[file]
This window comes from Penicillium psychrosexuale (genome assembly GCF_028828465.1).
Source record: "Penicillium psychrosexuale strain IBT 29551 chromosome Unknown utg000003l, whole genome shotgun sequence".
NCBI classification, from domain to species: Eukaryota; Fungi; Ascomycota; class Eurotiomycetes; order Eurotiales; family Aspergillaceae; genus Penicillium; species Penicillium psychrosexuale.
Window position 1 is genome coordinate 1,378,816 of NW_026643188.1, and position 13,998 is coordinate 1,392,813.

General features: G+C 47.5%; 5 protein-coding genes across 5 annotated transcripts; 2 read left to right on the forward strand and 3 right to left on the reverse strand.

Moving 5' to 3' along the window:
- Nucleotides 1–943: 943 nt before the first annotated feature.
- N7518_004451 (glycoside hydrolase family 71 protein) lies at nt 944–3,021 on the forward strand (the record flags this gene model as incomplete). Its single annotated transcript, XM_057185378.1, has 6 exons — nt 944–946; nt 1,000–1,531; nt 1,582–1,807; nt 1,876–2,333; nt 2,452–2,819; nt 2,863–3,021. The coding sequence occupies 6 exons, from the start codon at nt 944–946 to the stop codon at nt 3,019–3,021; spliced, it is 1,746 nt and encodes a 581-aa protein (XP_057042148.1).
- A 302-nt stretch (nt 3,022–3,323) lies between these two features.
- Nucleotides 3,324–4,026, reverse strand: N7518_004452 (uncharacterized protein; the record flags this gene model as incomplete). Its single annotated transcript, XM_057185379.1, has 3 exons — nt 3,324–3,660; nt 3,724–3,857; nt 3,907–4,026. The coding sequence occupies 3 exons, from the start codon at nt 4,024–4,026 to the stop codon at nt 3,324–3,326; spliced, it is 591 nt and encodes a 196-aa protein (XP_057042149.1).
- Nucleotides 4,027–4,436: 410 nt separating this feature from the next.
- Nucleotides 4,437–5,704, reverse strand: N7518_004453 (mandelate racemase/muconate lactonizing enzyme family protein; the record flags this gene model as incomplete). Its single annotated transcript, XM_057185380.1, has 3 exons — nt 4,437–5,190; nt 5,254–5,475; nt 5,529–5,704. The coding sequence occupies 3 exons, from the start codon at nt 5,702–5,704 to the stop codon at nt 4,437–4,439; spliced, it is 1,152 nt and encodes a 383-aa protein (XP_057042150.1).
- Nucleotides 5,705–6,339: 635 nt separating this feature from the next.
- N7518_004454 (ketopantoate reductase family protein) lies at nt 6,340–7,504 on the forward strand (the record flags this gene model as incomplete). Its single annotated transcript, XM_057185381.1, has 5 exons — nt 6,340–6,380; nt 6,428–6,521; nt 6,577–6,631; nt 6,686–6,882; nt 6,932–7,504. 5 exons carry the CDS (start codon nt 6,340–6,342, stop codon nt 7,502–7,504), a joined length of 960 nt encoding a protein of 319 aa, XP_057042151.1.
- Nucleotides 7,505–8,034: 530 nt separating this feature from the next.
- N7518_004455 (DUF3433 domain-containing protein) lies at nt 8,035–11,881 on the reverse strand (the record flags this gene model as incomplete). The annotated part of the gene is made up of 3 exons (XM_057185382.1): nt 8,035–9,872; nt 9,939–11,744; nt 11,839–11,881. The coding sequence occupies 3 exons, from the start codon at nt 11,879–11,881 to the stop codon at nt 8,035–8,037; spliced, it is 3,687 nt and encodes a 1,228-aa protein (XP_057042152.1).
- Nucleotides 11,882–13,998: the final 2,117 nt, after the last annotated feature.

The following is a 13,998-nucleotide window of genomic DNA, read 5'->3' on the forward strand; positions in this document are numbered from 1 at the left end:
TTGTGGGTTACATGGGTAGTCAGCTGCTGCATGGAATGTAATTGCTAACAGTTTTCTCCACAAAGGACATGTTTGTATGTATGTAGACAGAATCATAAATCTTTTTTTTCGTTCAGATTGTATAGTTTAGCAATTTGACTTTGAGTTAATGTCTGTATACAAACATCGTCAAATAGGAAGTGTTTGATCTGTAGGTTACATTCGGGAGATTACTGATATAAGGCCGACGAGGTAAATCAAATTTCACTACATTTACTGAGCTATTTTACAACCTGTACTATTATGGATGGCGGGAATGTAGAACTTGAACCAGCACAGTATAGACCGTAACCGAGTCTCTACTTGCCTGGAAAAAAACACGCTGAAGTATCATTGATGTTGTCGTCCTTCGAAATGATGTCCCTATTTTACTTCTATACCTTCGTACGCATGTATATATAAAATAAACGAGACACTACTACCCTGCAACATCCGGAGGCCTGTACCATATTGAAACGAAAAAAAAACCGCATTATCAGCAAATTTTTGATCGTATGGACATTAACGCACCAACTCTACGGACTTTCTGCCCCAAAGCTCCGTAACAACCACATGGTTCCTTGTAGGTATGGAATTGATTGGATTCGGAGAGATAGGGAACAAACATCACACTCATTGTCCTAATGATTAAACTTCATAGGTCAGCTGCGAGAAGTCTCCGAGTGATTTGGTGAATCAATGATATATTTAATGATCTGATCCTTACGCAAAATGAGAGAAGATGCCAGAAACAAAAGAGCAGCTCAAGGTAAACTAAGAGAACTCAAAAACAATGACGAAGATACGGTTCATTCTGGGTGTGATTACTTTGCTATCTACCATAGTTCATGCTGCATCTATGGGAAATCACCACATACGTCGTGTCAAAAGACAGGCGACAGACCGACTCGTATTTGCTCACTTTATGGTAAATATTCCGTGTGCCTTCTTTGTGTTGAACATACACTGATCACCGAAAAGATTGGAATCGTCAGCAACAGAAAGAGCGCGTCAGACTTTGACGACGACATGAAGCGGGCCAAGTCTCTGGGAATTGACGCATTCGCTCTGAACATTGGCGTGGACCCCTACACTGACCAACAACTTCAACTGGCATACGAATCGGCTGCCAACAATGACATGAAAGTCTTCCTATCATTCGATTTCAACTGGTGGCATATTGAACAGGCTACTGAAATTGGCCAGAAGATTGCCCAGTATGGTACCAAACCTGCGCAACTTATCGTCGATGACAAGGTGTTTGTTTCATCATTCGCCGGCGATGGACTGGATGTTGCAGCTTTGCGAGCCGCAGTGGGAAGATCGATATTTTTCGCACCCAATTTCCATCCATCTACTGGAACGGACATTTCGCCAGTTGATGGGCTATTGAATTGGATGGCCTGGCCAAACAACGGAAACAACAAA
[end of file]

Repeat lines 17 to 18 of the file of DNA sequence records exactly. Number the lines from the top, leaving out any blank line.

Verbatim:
- Nucleotides 11,882–13,998: the final 2,117 nt, after the last annotated feature.

The following is a 13,998-nucleotide window of genomic DNA, read 5'->3' on the forward strand; positions in this document are numbered from 1 at the left end: